I’m in Chicago and just finished visiting with my family and doing a radio program for Moody Mid-Day Connection on The Emotionally Destructive Marriage. The response was huge and I hear more and more women being willing to tell the truth about how destructive their marriage has become. And, believe it or not, I’m also hearing from a few men, who recognize themselves in these destructive behaviors and want to get some help.
Sadly there aren’t a lot of good programs out there for them. Chris Moles and I are working on something and we will be doing a free webinar sometime this summer on what are the first steps of change for an abusive person.
On another note, I am going to offer my two session class Moving Beyond People Pleasing towards the end of June. If you are interested in being a part of this class please click here for more information.
Todays’ Question: I have been the brunt of gossip by three close family friends since I decided to end my emotionally destructive marriage. It really hurts. The ripples of them talking has penetrated deep into my social circle.
It’s been devastating. This was three years ago. I’m still not over it. How do I recover? (tweet that)
Answer: Gossip is toxic and that’s why the Bible speaks so strongly against it. I’m assuming by your question that these people are no longer close friends, but the pain is there nonetheless. David in Psalm 55 struggled with betrayal by a close friend and his pain was great. But your bigger question is how do you recover? I’m not sure if you’re asking how do you recover socially or emotionally but let me tackle the emotional one first, and then I’ll touch on the social one.
It’s been three years since this happened and I want you to ask yourself a question. What’s kept you from letting go of the hurt and anger? Sometimes we don’t let toxic emotions go because they feel so justified and we tell ourselves that we’re entitled to feel them. And you are. But what does it cost you to hang on to them? At this point they are crippling you, not helping you.
So how do you let go? You start by deciding to. That may sound rather elementary but our will is an important part of letting go of negative emotions. Sometimes we don’t realize that have a choice to let go. Negative feelings can be so consuming that they feel like they are who we are instead of what we feel.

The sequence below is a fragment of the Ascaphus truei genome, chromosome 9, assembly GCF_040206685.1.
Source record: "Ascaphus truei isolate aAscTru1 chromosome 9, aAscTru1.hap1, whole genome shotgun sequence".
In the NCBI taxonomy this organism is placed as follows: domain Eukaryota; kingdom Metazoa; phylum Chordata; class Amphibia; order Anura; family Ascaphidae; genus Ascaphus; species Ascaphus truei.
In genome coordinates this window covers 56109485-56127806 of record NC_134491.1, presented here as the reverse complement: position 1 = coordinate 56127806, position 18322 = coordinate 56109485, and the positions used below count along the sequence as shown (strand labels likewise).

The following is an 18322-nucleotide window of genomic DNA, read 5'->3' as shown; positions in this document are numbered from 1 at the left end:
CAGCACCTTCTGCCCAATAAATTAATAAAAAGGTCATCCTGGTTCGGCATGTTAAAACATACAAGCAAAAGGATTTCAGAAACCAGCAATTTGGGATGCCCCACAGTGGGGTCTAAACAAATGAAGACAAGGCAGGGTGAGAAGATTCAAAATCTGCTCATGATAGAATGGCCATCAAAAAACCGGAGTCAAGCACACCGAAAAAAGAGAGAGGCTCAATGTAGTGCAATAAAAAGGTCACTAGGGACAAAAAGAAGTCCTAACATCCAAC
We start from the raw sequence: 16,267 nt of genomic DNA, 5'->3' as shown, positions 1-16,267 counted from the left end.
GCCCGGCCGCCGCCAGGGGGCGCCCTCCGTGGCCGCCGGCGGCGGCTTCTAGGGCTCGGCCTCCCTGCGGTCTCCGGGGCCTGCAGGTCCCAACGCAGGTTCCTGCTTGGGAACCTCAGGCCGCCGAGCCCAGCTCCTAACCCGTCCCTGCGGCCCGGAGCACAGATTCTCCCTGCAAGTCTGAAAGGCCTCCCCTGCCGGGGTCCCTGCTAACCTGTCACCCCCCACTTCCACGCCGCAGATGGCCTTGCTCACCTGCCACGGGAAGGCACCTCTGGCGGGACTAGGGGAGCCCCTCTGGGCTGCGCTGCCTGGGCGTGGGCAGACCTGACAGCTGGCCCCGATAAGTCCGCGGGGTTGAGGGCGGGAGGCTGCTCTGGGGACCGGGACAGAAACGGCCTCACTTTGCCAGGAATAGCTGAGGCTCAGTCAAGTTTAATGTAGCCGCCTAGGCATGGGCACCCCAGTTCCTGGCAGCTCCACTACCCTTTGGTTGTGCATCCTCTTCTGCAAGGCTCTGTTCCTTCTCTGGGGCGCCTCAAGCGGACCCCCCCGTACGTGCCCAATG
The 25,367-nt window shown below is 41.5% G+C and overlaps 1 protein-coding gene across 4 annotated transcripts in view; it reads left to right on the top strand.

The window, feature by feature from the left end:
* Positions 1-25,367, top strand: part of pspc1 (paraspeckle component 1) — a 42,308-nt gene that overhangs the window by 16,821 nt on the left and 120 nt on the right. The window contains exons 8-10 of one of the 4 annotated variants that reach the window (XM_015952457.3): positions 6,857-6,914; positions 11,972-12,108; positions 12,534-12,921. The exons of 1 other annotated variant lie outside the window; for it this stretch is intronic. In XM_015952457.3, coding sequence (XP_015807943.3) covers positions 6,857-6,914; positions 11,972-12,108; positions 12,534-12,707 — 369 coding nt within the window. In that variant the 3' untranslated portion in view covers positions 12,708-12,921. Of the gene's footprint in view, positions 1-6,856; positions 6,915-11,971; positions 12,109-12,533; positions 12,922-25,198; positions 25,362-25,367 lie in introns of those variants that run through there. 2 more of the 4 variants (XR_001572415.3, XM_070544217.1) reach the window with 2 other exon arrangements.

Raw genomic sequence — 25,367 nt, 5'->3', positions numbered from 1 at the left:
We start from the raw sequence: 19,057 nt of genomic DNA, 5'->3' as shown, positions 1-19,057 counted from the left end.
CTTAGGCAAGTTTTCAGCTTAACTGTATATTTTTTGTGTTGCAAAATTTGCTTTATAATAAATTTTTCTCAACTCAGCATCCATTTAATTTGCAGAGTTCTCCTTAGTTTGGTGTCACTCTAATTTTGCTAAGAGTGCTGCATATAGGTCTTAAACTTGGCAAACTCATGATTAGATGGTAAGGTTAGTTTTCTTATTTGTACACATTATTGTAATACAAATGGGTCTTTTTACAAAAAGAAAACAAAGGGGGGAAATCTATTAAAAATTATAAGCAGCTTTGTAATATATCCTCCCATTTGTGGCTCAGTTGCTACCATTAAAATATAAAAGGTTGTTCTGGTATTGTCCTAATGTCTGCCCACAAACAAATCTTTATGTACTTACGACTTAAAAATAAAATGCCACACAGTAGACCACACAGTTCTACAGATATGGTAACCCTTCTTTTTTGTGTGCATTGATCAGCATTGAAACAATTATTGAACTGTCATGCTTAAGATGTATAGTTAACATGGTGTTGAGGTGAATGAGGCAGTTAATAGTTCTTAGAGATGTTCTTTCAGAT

Instead of saying to yourself, “I am so angry and hurt about this.” I want you to try telling yourself, “I’m aware that I’m still feeling angry and hurt over this.” When you say it in this new way, you become aware of another part of you that is now able to decide what you want to do with these feelings. Now YOU have your feelings, instead of your feelings having you. This small change can make a big difference. Our feelings are not who we are, they are just our feelings and sometimes we hang on to our feelings much longer than we need to. We can learn to let them go.
The second question I want you to ask yourself is “What purpose do these feelings serve today?” Our emotions function as warning bells that something is wrong. When we feel pain, either physical or emotional, it motivates us to take action to remedy the problem. Is the pain motivating you to talk with your family friends to attempt to reconcile or to confront them about their gossip? If not, then it’s time to let them go.
How do we let go? Here are a few tips.
First, enlarge your perspective. Instead of focusing on your pain, see what God has done in building your character or how he has drawn especially close to you during this time. In the Bible, when Joseph was sold into slavery by his brothers, and Potiphar’s wife lied about him and he was thrown in prison, Joseph felt hurt but didn’t get bitter because he stayed focused on God’s purposes in all of his affliction.
God never allows evil to triumph if we are surrendered to his purposes (Genesis 37-46). That’s why Romans 8:28,29 can be such a precious promise to us. God will cause all things to work together for our good, but the good is to conform us into Christ’s image.
Second, refuse to rehearse the negative anymore. Don’t meditate on the bad stuff that happened. Instead, let you mind dwell on what is true, good, right and lovely as Paul counseled us in Philippians 4:8. Whatever we fix our mind on will affect our emotions. Practice thinking about good things in your life or your day instead of what happened to you.
Thank God and praise him in the midst of your suffering (1 Thess. 5:18). This brings honor to him and thwarts Satan’s attempt to get you stuck in self-pity and anger. Satan already used these people as his pawns to destroy your reputation, but don’t let him destroy you by hanging onto your bad feelings.
Forgive these people for what they have done. You may not be able or willing to reconcile the relationship if there has been no repentance for what they have done, but forgiving them releases the poison that they have infected you with by their actions.
Lastly, overcome evil with good (Romans 12:21). What they did to you was evil. Refuse to pay them back with gossip of your own. Pray for them and if the occasion warrants, do good to them. The Bible tells us that by doing so, you will not be overcome by the evil they tried to inflict on you and it will be like heaping burning coals on their head.
Recovering socially takes time. You may need to build new friendships or find a new church if that’s where it originated. Over time, people’s character speaks for itself and if you do right, I believe that people will see the truth.
Friends, when you have been the brunt of ugly gossip, what have you done to let go of the pain and anger?
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